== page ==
General Motors on Monday showed off its latest electronic platform to support the needs of future vehicles as more technology seeps into them.

The electrical architecture will provide the structure for future active safety features, infotainment systems, electric cars, and the automaker's hands-free highway driving system, Super Cruise. The new platform was needed because the technology drivers enjoy today, like infotainment functions and other connectivity features, requires more electrical bandwidth. The latest digital platform will secure the necessary additions well into the future, GM said.

For example, the new platform will be able to manage 4.5 terabytes of data processing per hour, which is five times more than the current electrical architecture, the automaker said. An ethernet connection is also now present, which will speed up communications within and outside the vehicle at connection speeds of 100Mbs, 1Gpbs, and 10Gbps.

GM spokesman Phil Leinert told Motor Authority that the architecture will have the bandwith to support a 5G connection for the OnStar telematics system once that becomes available.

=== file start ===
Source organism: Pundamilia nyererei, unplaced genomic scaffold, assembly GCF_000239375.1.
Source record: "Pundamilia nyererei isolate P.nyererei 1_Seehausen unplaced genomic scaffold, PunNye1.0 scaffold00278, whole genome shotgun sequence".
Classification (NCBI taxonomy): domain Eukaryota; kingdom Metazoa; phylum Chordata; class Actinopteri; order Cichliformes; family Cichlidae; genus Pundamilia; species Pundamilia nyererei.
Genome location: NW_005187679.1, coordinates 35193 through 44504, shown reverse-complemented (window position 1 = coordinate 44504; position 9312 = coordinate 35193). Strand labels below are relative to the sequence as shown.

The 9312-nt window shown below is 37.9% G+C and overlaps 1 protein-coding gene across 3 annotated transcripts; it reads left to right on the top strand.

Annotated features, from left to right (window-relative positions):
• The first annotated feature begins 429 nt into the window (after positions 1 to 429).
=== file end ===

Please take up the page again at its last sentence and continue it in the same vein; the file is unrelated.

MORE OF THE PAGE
While drivers will hardly notice the benefits, they will likely take advantage of one major addition: over-the-air software updates. Currently, the Chevrolet Bolt EV is one of the few GM vehicles that handles OTA updates. However, every single car in the future will have the functionality, which will allow the automaker to push updates without the owner bringing the car to a dealership service department. The addition will be crucial to all of GM's future electric cars.

General Motors next-generation electrical platform

General Motors next-generation electrical platform

With increased connectivity and functions also comes a heightened sense of cybersecurity. GM said cybersecurity is a "key pillar" of the new electrical architecture with safeguards that reflect threats today, and potential new threats tomorrow.

The new electrical platform will first go into production with the 2020 Cadillac CT5 later this year. Following the Cadillac sedan, nearly every single vehicle GM sells globally should house the architecture come 2023.